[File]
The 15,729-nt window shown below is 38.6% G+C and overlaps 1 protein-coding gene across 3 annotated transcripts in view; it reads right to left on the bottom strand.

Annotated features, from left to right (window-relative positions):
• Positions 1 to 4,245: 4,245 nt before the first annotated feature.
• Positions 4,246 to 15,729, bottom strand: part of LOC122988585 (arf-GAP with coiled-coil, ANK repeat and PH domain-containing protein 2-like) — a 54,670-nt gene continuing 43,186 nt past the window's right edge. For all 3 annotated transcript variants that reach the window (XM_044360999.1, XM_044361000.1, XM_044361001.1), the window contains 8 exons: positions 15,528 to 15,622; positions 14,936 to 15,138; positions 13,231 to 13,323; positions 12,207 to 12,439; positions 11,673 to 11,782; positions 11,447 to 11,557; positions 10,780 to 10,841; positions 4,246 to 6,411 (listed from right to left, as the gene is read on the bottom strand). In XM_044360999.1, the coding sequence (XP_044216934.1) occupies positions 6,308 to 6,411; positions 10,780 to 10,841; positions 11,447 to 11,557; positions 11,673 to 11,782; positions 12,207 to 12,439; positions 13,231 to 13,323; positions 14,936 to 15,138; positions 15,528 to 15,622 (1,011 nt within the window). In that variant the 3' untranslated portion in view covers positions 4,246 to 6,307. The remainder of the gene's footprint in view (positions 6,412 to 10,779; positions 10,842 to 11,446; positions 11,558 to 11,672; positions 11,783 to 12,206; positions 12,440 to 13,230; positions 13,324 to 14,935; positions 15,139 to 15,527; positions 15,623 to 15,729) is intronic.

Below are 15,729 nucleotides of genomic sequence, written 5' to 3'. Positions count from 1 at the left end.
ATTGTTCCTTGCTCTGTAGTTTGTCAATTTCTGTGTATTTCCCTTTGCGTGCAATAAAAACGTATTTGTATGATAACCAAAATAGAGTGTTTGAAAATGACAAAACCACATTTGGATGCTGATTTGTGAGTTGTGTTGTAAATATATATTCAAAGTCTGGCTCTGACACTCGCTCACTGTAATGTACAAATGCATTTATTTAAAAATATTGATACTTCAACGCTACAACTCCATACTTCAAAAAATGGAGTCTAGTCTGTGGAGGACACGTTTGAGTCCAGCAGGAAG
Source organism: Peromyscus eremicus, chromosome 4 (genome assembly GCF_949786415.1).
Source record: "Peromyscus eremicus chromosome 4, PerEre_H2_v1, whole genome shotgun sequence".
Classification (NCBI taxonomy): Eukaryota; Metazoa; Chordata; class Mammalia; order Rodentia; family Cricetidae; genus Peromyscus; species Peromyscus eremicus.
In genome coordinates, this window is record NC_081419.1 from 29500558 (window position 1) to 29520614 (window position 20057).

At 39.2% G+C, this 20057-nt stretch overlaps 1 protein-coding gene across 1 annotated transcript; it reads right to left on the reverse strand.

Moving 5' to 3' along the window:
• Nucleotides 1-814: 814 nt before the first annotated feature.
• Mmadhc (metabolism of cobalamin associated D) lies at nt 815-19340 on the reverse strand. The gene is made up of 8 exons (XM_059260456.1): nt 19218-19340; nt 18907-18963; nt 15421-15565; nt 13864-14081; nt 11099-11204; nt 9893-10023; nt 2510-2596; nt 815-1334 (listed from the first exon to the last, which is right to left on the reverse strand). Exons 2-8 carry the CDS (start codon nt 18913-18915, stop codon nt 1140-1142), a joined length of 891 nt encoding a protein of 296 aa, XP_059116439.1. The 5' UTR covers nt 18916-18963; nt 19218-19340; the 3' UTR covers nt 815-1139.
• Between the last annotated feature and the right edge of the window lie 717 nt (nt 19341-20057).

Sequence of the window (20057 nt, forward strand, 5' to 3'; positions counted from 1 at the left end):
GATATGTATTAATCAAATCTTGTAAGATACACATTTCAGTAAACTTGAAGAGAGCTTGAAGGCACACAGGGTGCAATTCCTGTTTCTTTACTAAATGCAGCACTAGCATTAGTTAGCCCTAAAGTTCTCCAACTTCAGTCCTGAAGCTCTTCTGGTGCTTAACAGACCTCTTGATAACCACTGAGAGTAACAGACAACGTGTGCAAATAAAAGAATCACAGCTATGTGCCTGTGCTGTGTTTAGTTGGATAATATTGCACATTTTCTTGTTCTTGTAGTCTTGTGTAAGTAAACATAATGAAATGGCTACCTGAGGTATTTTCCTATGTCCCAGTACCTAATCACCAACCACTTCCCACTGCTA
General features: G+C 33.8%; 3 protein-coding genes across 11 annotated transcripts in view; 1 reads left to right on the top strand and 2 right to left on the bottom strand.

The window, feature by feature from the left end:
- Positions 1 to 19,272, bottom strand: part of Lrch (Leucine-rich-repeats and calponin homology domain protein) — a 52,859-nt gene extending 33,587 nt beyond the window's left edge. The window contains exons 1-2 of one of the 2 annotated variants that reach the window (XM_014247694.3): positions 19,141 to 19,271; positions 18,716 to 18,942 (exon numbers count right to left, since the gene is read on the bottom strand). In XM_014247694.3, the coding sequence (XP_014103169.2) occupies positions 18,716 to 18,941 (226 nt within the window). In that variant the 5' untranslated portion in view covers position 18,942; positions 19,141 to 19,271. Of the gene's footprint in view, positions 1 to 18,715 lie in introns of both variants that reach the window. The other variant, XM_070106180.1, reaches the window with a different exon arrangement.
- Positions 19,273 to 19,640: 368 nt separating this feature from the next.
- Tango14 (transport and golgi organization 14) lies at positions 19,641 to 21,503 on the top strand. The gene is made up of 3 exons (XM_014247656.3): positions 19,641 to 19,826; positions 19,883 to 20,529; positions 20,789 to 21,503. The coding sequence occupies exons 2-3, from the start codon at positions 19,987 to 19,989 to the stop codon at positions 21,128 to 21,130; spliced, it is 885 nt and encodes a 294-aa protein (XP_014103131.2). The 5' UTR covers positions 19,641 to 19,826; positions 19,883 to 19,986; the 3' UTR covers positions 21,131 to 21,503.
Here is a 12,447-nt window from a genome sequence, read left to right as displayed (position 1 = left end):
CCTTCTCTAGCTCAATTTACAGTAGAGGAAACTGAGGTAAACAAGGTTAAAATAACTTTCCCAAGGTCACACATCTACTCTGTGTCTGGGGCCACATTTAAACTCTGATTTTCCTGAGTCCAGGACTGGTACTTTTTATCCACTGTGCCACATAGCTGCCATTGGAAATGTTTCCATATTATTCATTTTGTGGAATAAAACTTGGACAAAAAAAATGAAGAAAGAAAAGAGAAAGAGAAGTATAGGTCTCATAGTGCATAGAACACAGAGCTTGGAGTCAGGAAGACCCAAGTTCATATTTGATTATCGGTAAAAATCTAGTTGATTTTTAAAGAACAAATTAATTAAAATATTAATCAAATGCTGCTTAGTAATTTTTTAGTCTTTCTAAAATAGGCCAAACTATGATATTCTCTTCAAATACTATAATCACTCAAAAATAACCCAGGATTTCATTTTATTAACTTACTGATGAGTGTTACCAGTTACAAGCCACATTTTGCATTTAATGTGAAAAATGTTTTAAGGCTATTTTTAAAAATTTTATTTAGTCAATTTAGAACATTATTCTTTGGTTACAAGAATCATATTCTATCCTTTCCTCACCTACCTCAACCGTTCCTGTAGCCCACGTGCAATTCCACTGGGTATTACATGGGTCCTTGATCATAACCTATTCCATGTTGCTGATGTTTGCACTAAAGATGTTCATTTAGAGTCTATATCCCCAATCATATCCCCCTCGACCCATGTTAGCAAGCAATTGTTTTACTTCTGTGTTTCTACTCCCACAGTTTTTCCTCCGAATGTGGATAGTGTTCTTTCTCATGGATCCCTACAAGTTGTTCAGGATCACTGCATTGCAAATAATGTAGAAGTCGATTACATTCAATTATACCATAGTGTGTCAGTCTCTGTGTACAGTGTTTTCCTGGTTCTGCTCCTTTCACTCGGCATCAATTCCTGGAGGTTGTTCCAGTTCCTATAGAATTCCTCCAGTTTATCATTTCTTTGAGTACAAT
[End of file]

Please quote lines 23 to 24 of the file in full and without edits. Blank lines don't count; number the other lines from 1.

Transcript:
Here is a 12,447-nt window from a genome sequence, read left to right as displayed (position 1 = left end):
CCTTCTCTAGCTCAATTTACAGTAGAGGAAACTGAGGTAAACAAGGTTAAAATAACTTTCCCAAGGTCACACATCTACTCTGTGTCTGGGGCCACATTTAAACTCTGATTTTCCTGAGTCCAGGACTGGTACTTTTTATCCACTGTGCCACATAGCTGCCATTGGAAATGTTTCCATATTATTCATTTTGTGGAATAAAACTTGGACAAAAAAAATGAAGAAAGAAAAGAGAAAGAGAAGTATAGGTCTCATAGTGCATAGAACACAGAGCTTGGAGTCAGGAAGACCCAAGTTCATATTTGATTATCGGTAAAAATCTAGTTGATTTTTAAAGAACAAATTAATTAAAATATTAATCAAATGCTGCTTAGTAATTTTTTAGTCTTTCTAAAATAGGCCAAACTATGATATTCTCTTCAAATACTATAATCACTCAAAAATAACCCAGGATTTCATTTTATTAACTTACTGATGAGTGTTACCAGTTACAAGCCACATTTTGCATTTAATGTGAAAAATGTTTTAAGGCTATTTTTAAAAATTTTATTTAGTCAATTTAGAACATTATTCTTTGGTTACAAGAATCATATTCTATCCTTTCCTCACCTACCTCAACCGTTCCTGTAGCCCACGTGCAATTCCACTGGGTATTACATGGGTCCTTGATCATAACCTATTCCATGTTGCTGATGTTTGCACTAAAGATGTTCATTTAGAGTCTATATCCCCAATCATATCCCCCTCGACCCATGTTAGCAAGCAATTGTTTTACTTCTGTGTTTCTACTCCCACAGTTTTTCCTCCGAATGTGGATAGTGTTCTTTCTCATGGATCCCTACAAGTTGTTCAGGATCACTGCATTGCAAATAATGTAGAAGTCGATTACATTCAATTATACCATAGTGTGTCAGTCTCTGTGTACAGTGTTTTCCTGGTTCTGCTCCTTTCACTCGGCATCAATTCCTGGAGGTTGTTCCAGTTCCTATAGAATTCCTCCAGTTTATCATTTCTTTGAGTACAAT